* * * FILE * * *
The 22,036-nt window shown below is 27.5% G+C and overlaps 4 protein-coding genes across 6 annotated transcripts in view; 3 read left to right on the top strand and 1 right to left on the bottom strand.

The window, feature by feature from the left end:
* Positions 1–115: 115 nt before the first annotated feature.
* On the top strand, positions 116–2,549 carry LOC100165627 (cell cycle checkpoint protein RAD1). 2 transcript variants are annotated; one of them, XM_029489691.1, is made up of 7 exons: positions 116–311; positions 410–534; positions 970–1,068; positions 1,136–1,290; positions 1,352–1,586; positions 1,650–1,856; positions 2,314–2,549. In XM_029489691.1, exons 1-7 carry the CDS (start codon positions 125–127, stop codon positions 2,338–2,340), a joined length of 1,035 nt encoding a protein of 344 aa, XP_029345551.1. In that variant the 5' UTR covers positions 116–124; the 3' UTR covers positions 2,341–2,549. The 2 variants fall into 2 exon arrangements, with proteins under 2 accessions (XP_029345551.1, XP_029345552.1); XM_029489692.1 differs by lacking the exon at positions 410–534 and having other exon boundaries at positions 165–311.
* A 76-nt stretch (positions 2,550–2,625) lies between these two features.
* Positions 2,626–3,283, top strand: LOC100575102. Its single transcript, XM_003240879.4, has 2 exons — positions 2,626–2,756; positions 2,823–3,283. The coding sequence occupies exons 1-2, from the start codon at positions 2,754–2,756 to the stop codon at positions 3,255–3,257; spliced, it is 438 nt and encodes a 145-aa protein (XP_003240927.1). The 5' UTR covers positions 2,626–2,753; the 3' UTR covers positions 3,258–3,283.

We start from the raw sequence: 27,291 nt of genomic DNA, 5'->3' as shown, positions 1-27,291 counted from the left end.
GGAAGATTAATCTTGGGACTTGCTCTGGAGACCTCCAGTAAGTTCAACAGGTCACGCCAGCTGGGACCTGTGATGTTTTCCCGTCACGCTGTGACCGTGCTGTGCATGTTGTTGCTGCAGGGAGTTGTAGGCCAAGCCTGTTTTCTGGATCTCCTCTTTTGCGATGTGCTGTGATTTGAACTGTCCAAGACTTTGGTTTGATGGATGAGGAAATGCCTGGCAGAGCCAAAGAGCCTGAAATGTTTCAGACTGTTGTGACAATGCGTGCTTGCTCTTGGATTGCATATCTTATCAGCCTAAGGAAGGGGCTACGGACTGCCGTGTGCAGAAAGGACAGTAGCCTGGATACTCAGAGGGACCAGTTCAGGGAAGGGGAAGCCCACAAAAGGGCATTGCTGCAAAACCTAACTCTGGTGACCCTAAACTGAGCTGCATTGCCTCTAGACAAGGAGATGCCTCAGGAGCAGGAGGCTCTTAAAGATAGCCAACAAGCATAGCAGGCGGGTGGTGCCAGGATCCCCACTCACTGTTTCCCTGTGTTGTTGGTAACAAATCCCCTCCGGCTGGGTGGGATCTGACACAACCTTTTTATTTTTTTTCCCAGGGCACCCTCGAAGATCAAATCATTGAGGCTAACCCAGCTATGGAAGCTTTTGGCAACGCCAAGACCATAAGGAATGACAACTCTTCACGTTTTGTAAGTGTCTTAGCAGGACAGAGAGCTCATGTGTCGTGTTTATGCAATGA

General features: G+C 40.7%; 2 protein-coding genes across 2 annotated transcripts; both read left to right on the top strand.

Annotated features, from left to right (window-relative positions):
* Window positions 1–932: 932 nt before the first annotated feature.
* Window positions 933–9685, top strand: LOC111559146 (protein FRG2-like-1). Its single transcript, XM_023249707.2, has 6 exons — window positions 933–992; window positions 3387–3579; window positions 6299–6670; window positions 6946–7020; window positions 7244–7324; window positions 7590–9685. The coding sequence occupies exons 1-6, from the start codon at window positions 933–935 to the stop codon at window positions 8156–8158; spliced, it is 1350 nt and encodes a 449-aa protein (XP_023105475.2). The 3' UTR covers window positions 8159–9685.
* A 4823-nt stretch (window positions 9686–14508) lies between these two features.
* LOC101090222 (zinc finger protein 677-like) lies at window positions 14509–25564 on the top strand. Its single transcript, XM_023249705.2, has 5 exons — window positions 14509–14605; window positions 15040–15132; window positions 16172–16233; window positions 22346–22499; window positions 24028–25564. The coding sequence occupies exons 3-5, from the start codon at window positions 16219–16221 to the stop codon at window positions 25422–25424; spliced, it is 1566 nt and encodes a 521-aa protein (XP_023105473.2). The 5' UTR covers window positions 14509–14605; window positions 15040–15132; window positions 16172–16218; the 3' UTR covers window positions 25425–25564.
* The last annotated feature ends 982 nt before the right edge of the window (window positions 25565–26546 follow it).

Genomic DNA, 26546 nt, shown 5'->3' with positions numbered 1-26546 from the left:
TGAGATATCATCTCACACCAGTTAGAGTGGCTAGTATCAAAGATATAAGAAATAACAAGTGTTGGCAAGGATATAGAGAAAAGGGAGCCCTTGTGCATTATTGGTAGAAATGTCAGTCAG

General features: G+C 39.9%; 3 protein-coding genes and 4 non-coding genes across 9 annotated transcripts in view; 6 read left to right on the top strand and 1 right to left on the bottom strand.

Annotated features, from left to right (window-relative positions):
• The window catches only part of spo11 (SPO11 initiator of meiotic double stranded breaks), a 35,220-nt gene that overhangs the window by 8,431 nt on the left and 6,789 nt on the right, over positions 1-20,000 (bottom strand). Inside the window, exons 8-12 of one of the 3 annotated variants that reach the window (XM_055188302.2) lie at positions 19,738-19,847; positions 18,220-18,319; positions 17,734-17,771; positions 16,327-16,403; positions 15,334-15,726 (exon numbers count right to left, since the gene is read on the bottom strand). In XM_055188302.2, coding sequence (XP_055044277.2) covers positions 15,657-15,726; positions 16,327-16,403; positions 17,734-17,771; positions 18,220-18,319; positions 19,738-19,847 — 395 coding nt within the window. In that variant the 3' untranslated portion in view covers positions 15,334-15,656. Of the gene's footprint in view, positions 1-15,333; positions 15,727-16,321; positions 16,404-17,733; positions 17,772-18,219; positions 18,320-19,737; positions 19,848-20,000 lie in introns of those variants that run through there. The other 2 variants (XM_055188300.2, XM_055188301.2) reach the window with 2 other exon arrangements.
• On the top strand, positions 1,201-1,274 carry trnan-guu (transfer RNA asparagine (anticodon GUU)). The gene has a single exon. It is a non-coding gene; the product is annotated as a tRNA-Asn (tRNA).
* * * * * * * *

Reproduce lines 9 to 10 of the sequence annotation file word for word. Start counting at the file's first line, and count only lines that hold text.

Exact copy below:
General features: G+C 40.7%; 2 protein-coding genes across 2 annotated transcripts; both read left to right on the top strand.

Annotated features, from left to right (window-relative positions):